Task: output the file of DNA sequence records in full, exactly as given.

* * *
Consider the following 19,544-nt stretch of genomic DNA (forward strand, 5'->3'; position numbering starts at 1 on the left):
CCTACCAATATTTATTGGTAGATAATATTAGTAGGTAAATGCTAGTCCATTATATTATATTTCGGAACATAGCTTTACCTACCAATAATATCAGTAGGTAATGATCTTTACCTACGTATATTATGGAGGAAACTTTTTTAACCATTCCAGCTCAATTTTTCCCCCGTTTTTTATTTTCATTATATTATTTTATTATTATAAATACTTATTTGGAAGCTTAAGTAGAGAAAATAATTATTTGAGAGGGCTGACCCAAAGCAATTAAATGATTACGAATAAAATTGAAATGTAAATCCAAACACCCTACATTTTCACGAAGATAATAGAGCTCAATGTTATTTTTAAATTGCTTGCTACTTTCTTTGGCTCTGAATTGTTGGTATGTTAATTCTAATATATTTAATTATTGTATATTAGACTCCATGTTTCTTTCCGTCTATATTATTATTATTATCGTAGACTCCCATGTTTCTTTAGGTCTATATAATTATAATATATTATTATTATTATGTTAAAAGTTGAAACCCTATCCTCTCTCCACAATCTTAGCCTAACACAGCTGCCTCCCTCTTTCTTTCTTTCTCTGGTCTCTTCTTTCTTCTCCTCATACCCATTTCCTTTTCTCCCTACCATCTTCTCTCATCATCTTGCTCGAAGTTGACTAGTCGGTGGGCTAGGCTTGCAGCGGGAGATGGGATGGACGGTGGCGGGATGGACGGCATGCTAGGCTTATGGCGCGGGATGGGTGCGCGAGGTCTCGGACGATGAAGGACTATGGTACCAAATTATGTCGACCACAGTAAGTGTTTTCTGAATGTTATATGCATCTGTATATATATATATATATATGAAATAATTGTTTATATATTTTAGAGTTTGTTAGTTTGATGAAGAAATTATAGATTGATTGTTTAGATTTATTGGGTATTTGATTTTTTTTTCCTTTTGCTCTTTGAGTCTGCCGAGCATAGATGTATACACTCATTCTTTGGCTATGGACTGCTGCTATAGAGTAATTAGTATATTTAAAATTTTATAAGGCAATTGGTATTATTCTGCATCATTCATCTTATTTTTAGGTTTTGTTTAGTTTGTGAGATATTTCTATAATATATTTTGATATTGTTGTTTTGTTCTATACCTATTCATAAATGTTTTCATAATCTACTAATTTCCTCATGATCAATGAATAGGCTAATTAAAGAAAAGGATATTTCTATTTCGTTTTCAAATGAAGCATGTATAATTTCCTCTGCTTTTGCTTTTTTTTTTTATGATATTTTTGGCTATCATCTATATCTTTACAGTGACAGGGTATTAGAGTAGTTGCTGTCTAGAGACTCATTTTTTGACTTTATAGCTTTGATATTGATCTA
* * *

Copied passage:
Consider the following 19,544-nt stretch of genomic DNA (forward strand, 5'->3'; position numbering starts at 1 on the left):
CCTACCAATATTTATTGGTAGATAATATTAGTAGGTAAATGCTAGTCCATTATATTATATTTCGGAACATAGCTTTACCTACCAATAATATCAGTAGGTAATGATCTTTACCTACGTATATTATGGAGGAAACTTTTTTAACCATTCCAGCTCAATTTTTCCCCCGTTTTTTATTTTCATTATATTATTTTATTATTATAAATACTTATTTGGAAGCTTAAGTAGAGAAAATAATTATTTGAGAGGGCTGACCCAAAGCAATTAAATGATTACGAATAAAATTGAAATGTAAATCCAAACACCCTACATTTTCACGAAGATAATAGAGCTCAATGTTATTTTTAAATTGCTTGCTACTTTCTTTGGCTCTGAATTGTTGGTATGTTAATTCTAATATATTTAATTATTGTATATTAGACTCCATGTTTCTTTCCGTCTATATTATTATTATTATCGTAGACTCCCATGTTTCTTTAGGTCTATATAATTATAATATATTATTATTATTATGTTAAAAGTTGAAACCCTATCCTCTCTCCACAATCTTAGCCTAACACAGCTGCCTCCCTCTTTCTTTCTTTCTCTGGTCTCTTCTTTCTTCTCCTCATACCCATTTCCTTTTCTCCCTACCATCTTCTCTCATCATCTTGCTCGAAGTTGACTAGTCGGTGGGCTAGGCTTGCAGCGGGAGATGGGATGGACGGTGGCGGGATGGACGGCATGCTAGGCTTATGGCGCGGGATGGGTGCGCGAGGTCTCGGACGATGAAGGACTATGGTACCAAATTATGTCGACCACAGTAAGTGTTTTCTGAATGTTATATGCATCTGTATATATATATATATATATGAAATAATTGTTTATATATTTTAGAGTTTGTTAGTTTGATGAAGAAATTATAGATTGATTGTTTAGATTTATTGGGTATTTGATTTTTTTTTCCTTTTGCTCTTTGAGTCTGCCGAGCATAGATGTATACACTCATTCTTTGGCTATGGACTGCTGCTATAGAGTAATTAGTATATTTAAAATTTTATAAGGCAATTGGTATTATTCTGCATCATTCATCTTATTTTTAGGTTTTGTTTAGTTTGTGAGATATTTCTATAATATATTTTGATATTGTTGTTTTGTTCTATACCTATTCATAAATGTTTTCATAATCTACTAATTTCCTCATGATCAATGAATAGGCTAATTAAAGAAAAGGATATTTCTATTTCGTTTTCAAATGAAGCATGTATAATTTCCTCTGCTTTTGCTTTTTTTTTTTATGATATTTTTGGCTATCATCTATATCTTTACAGTGACAGGGTATTAGAGTAGTTGCTGTCTAGAGACTCATTTTTTGACTTTATAGCTTTGATATTGATCTA